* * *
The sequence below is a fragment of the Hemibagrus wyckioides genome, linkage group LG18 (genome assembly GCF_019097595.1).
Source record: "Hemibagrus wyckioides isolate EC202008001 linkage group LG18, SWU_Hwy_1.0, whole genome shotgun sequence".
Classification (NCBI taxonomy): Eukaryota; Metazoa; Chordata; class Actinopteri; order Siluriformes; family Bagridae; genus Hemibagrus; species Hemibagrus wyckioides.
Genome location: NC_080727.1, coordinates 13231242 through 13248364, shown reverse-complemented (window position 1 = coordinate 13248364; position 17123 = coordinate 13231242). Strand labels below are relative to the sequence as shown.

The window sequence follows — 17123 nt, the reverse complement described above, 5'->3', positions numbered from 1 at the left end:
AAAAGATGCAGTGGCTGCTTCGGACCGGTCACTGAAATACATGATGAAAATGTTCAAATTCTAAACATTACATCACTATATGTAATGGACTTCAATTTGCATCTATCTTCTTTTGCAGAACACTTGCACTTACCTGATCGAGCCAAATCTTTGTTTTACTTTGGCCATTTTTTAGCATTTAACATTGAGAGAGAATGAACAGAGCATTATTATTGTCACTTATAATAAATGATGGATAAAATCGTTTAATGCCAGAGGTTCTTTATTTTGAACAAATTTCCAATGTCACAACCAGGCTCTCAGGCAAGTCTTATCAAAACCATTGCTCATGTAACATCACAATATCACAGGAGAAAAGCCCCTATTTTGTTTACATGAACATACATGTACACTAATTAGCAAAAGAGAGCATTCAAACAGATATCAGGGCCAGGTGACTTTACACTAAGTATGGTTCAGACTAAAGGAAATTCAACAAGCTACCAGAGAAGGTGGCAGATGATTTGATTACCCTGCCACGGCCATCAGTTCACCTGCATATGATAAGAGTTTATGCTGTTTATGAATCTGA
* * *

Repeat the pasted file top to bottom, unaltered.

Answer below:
The sequence below is a fragment of the Hemibagrus wyckioides genome, linkage group LG18 (genome assembly GCF_019097595.1).
Source record: "Hemibagrus wyckioides isolate EC202008001 linkage group LG18, SWU_Hwy_1.0, whole genome shotgun sequence".
Classification (NCBI taxonomy): Eukaryota; Metazoa; Chordata; class Actinopteri; order Siluriformes; family Bagridae; genus Hemibagrus; species Hemibagrus wyckioides.
Genome location: NC_080727.1, coordinates 13231242 through 13248364, shown reverse-complemented (window position 1 = coordinate 13248364; position 17123 = coordinate 13231242). Strand labels below are relative to the sequence as shown.

The window sequence follows — 17123 nt, the reverse complement described above, 5'->3', positions numbered from 1 at the left end:
AAAAGATGCAGTGGCTGCTTCGGACCGGTCACTGAAATACATGATGAAAATGTTCAAATTCTAAACATTACATCACTATATGTAATGGACTTCAATTTGCATCTATCTTCTTTTGCAGAACACTTGCACTTACCTGATCGAGCCAAATCTTTGTTTTACTTTGGCCATTTTTTAGCATTTAACATTGAGAGAGAATGAACAGAGCATTATTATTGTCACTTATAATAAATGATGGATAAAATCGTTTAATGCCAGAGGTTCTTTATTTTGAACAAATTTCCAATGTCACAACCAGGCTCTCAGGCAAGTCTTATCAAAACCATTGCTCATGTAACATCACAATATCACAGGAGAAAAGCCCCTATTTTGTTTACATGAACATACATGTACACTAATTAGCAAAAGAGAGCATTCAAACAGATATCAGGGCCAGGTGACTTTACACTAAGTATGGTTCAGACTAAAGGAAATTCAACAAGCTACCAGAGAAGGTGGCAGATGATTTGATTACCCTGCCACGGCCATCAGTTCACCTGCATATGATAAGAGTTTATGCTGTTTATGAATCTGA